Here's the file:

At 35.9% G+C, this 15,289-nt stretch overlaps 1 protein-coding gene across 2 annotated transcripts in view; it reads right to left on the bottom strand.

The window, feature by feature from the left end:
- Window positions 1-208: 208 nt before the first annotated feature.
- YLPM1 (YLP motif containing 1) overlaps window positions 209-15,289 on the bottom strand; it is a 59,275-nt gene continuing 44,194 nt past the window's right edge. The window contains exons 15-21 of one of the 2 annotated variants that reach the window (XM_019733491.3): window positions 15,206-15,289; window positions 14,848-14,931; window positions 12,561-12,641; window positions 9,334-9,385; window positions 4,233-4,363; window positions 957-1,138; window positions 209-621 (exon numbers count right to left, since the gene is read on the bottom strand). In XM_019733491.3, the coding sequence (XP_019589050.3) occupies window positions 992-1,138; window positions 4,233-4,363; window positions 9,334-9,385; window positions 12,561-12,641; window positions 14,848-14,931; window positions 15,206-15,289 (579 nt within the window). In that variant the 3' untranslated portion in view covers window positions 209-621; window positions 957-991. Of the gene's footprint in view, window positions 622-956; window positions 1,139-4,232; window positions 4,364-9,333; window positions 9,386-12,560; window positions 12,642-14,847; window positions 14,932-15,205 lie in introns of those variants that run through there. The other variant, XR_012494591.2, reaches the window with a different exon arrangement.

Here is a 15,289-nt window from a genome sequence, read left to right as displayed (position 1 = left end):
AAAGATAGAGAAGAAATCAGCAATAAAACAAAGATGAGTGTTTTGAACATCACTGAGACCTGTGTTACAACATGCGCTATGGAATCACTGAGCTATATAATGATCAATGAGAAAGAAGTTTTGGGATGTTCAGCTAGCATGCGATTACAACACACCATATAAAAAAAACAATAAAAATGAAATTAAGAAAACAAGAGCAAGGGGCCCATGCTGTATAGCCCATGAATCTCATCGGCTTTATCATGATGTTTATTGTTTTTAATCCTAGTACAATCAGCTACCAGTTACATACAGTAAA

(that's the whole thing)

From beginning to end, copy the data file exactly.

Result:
At 35.9% G+C, this 15,289-nt stretch overlaps 1 protein-coding gene across 2 annotated transcripts in view; it reads right to left on the bottom strand.

The window, feature by feature from the left end:
- Window positions 1-208: 208 nt before the first annotated feature.
- YLPM1 (YLP motif containing 1) overlaps window positions 209-15,289 on the bottom strand; it is a 59,275-nt gene continuing 44,194 nt past the window's right edge. The window contains exons 15-21 of one of the 2 annotated variants that reach the window (XM_019733491.3): window positions 15,206-15,289; window positions 14,848-14,931; window positions 12,561-12,641; window positions 9,334-9,385; window positions 4,233-4,363; window positions 957-1,138; window positions 209-621 (exon numbers count right to left, since the gene is read on the bottom strand). In XM_019733491.3, the coding sequence (XP_019589050.3) occupies window positions 992-1,138; window positions 4,233-4,363; window positions 9,334-9,385; window positions 12,561-12,641; window positions 14,848-14,931; window positions 15,206-15,289 (579 nt within the window). In that variant the 3' untranslated portion in view covers window positions 209-621; window positions 957-991. Of the gene's footprint in view, window positions 622-956; window positions 1,139-4,232; window positions 4,364-9,333; window positions 9,386-12,560; window positions 12,642-14,847; window positions 14,932-15,205 lie in introns of those variants that run through there. The other variant, XR_012494591.2, reaches the window with a different exon arrangement.

Here is a 15,289-nt window from a genome sequence, read left to right as displayed (position 1 = left end):
AAAGATAGAGAAGAAATCAGCAATAAAACAAAGATGAGTGTTTTGAACATCACTGAGACCTGTGTTACAACATGCGCTATGGAATCACTGAGCTATATAATGATCAATGAGAAAGAAGTTTTGGGATGTTCAGCTAGCATGCGATTACAACACACCATATAAAAAAAACAATAAAAATGAAATTAAGAAAACAAGAGCAAGGGGCCCATGCTGTATAGCCCATGAATCTCATCGGCTTTATCATGATGTTTATTGTTTTTAATCCTAGTACAATCAGCTACCAGTTACATACAGTAAA